The benefits of tiered pricing

The Bavarian apple tart at The Bake Works in Northfield, New Jersey.

Retailers are finding success in scaling back their tiered pricing strategies from three options to two, as bakeries figure out the best way to maximize profitability.

For example, Bavarian apple tarts at The Bake Works in Northfield, New Jersey, sell for either $18 for a 6-inch tart or $25 for 8-inch. At the Cake Boss Cafe in New York City, customers can choose from small or large cannoli, in both traditional and chocolate. A small chocolate cannoli sells for $2.75 apiece, a large $4.

The Sweet Tooth Fairy Gourmet Bake Shop, with 10 locations in Utah, offers several pricing options for its signature Cakebites and other menu items. A half dozen Cakebites sell for $5, while a dozen sells for $10. Cakes are available in four sizes, ranging from $35 for 6-inch round to $96 for a 12-inch round.

“At The Sweet Tooth Fairy, we incorporate the magic and nostalgia of baking into delicacies that resonate with many tastes,” says Megan Faulkner Brown, CEO and founder of The Sweet Tooth Fairy.

Tiered pricing is a mechanism that allows a retail bakery to set levels of prices based on different categories — or lifestyles — of shoppers. It is becoming more common to see bakeries take advantage of tiered pricing. You can start by setting one price for the top end of a bakery category, a slightly lower price for the middle, and the lowest price for the bargain hunters. Or make it simpler for the consumer by offering two tiers of prices.

Bakery owners agree that given the choice, the majority of shoppers will migrate to the middle. But by having a top tier, you can capture dollars that you ordinarily miss. And having a bottom level ensures your bakery will reach those looking exclusively for the best deal and build more customer traffic.

Another point worth noting is to never underestimate the importance of add-ons. People love to make their own choice, and add-ons like premium nut toppings or flavor shots for beverages can be priced separately. This strategy gives you the ability to charge more for the extras enhancing your bakery’s profitability.

Tiered pricing applies to other aspects of your business beyond retail. Weddings and catering are two great examples. Catering experts recommend that you present customers with multiple options on catering menus to entice people to trade up. Be as specific as possible with your catering menus — quantities, sizes, flavor options and prices. Customers don’t like surprises.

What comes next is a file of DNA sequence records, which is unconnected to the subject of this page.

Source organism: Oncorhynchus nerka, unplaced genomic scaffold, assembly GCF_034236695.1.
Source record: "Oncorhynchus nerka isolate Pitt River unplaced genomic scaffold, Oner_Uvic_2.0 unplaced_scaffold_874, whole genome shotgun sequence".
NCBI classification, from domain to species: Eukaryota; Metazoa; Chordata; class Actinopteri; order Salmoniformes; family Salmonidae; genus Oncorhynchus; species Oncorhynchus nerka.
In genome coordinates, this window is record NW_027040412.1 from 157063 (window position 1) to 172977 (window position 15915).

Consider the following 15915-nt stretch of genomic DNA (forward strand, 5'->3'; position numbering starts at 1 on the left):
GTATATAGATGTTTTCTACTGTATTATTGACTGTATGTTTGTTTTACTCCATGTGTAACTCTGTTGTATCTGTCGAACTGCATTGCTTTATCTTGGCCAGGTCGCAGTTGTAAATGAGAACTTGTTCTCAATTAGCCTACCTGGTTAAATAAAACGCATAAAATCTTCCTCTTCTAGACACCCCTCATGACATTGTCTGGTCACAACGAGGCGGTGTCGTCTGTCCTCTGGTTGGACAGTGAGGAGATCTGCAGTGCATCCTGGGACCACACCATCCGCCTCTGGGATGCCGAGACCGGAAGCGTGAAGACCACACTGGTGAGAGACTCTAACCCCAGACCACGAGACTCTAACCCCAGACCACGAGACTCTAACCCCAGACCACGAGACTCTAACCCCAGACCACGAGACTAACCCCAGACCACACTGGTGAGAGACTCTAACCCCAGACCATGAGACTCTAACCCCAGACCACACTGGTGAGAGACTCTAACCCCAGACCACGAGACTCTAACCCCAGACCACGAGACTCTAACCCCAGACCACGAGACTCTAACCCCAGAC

Sound advice

Having the lowest price is not a strong position for small business. Larger competitors with deep pockets and the ability to have lower operating costs will destroy any small business trying to compete on price alone. Avoiding the low price strategy starts with looking at the demand in the market, according to About Money, by examining three factors:

  • Competitive Analysis: Don't just look at your competitor's pricing. Look at the whole package they offer. Are they serving price-conscious consumers or the affluent group? What are the value-added services if any?

  • Ceiling Price: The ceiling price is the highest price the market will bear. Survey experts and customers to determine their pricing limits. The highest price in the market may not be the ceiling price.

  • Price Elasticity: If the demand for your product or service is less elastic, you can then have a higher ceiling on prices. Low elastic demand depends on limited competitors, buyer's perception of quality, and consumers not habituated to looking for the lowest price in your industry.

Once you understand the demand structure in your industry, review your costs and profit goals as set in your business plan or financials. The low price strategy is best avoided by small business, but there are conditions such as a price war that can drag a company into the lowest price battle.

Follow these tips to avoid a costly price war:

  • Enhance Exclusivity: Products or services that are exclusive to your business provide protection from falling prices.

  • Drop High Maintenance Goods: There may be products or services in your business that have high customer service and maintenance costs. Drop the unprofitable lines and find out what customers don't want.

  • Value-added: Find value your business can add to stand out in the marketplace. Be the most unique business in the category.

  • Branding: Develop your brand name in the market. Brand name businesses can always stand strong in a price war. Leave the price-cutting and price wars to big business. Small businesses with solid pricing strategies can escape a price war and low price position. Carefully, consider your price decisions. Your business depends on it.